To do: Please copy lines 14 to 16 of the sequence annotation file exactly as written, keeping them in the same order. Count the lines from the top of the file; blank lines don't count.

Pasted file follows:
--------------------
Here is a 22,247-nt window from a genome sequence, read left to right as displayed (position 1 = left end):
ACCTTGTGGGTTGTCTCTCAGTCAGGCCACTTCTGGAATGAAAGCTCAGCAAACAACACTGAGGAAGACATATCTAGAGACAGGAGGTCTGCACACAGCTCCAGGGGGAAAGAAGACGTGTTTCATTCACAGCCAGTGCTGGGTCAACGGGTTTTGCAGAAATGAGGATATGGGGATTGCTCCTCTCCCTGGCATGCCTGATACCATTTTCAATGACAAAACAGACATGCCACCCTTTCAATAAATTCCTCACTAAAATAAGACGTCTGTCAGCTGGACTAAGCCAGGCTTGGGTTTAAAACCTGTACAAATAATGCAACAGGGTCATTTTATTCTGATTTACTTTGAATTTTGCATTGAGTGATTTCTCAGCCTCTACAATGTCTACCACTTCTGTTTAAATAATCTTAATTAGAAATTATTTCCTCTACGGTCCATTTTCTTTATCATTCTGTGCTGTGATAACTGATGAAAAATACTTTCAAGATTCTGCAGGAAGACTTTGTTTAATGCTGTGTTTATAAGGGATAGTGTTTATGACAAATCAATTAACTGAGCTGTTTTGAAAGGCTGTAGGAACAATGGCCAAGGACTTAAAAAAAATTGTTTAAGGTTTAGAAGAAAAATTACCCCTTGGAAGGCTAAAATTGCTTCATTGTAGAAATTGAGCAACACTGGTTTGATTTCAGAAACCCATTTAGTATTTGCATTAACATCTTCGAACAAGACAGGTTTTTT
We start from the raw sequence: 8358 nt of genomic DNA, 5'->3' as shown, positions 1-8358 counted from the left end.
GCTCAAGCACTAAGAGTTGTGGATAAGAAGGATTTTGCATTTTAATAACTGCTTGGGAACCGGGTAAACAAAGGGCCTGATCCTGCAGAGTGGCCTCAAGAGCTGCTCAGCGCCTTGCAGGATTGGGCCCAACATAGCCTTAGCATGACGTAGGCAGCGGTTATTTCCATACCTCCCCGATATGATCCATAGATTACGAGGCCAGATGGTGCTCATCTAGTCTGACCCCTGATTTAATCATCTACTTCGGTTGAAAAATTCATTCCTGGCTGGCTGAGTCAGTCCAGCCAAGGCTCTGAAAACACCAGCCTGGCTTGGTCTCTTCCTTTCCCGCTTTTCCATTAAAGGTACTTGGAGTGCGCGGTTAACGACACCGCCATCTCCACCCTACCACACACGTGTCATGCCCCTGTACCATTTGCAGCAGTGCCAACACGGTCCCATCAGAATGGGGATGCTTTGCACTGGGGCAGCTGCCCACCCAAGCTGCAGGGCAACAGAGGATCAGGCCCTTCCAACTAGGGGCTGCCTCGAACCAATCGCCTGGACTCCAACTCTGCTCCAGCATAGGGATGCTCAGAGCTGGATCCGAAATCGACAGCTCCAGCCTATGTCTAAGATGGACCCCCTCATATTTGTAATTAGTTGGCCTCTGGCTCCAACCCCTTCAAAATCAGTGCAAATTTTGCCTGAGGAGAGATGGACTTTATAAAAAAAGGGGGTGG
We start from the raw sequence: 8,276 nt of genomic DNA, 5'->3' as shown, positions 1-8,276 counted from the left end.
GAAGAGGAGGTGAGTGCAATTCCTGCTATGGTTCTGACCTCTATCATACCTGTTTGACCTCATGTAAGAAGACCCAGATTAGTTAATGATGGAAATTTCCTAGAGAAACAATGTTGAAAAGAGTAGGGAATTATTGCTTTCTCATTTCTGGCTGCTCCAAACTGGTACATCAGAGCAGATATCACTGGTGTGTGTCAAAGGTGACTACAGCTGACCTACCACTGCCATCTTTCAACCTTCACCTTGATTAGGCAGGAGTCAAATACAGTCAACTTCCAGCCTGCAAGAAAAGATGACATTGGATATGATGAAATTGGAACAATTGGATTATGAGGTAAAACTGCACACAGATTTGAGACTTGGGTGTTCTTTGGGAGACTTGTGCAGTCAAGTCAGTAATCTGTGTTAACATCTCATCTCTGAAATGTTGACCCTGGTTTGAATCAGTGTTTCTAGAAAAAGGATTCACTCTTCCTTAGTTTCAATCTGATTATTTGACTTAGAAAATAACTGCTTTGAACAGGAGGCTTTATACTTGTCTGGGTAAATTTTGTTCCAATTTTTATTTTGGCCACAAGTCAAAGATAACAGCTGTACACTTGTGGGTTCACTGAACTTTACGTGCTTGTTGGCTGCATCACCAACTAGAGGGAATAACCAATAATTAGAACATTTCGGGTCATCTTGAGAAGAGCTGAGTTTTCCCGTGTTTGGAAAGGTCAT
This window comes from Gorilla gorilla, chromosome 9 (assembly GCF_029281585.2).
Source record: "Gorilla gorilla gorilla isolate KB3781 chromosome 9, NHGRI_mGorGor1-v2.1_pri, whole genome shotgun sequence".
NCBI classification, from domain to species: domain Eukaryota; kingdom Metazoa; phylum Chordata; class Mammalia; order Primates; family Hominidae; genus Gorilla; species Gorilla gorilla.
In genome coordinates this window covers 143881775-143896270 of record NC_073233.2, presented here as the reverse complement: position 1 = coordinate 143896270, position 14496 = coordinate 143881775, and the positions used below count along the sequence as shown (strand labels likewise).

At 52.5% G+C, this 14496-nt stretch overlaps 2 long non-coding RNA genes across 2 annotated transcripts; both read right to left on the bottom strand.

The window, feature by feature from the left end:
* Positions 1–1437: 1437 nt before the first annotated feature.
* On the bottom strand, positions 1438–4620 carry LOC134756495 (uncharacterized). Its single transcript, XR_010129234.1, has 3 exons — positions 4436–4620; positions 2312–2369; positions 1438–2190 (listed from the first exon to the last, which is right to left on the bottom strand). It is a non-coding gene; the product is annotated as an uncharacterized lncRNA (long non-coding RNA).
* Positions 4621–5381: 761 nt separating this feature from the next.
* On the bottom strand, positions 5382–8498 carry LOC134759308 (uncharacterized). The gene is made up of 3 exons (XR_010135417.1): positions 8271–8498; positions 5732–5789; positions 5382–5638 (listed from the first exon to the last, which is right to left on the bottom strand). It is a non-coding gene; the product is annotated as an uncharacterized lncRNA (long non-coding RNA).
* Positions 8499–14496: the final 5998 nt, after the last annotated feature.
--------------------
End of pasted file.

* On the bottom strand, positions 1438–4620 carry LOC134756495 (uncharacterized). Its single transcript, XR_010129234.1, has 3 exons — positions 4436–4620; positions 2312–2369; positions 1438–2190 (listed from the first exon to the last, which is right to left on the bottom strand). It is a non-coding gene; the product is annotated as an uncharacterized lncRNA (long non-coding RNA).
* Positions 4621–5381: 761 nt separating this feature from the next.
* On the bottom strand, positions 5382–8498 carry LOC134759308 (uncharacterized). The gene is made up of 3 exons (XR_010135417.1): positions 8271–8498; positions 5732–5789; positions 5382–5638 (listed from the first exon to the last, which is right to left on the bottom strand). It is a non-coding gene; the product is annotated as an uncharacterized lncRNA (long non-coding RNA).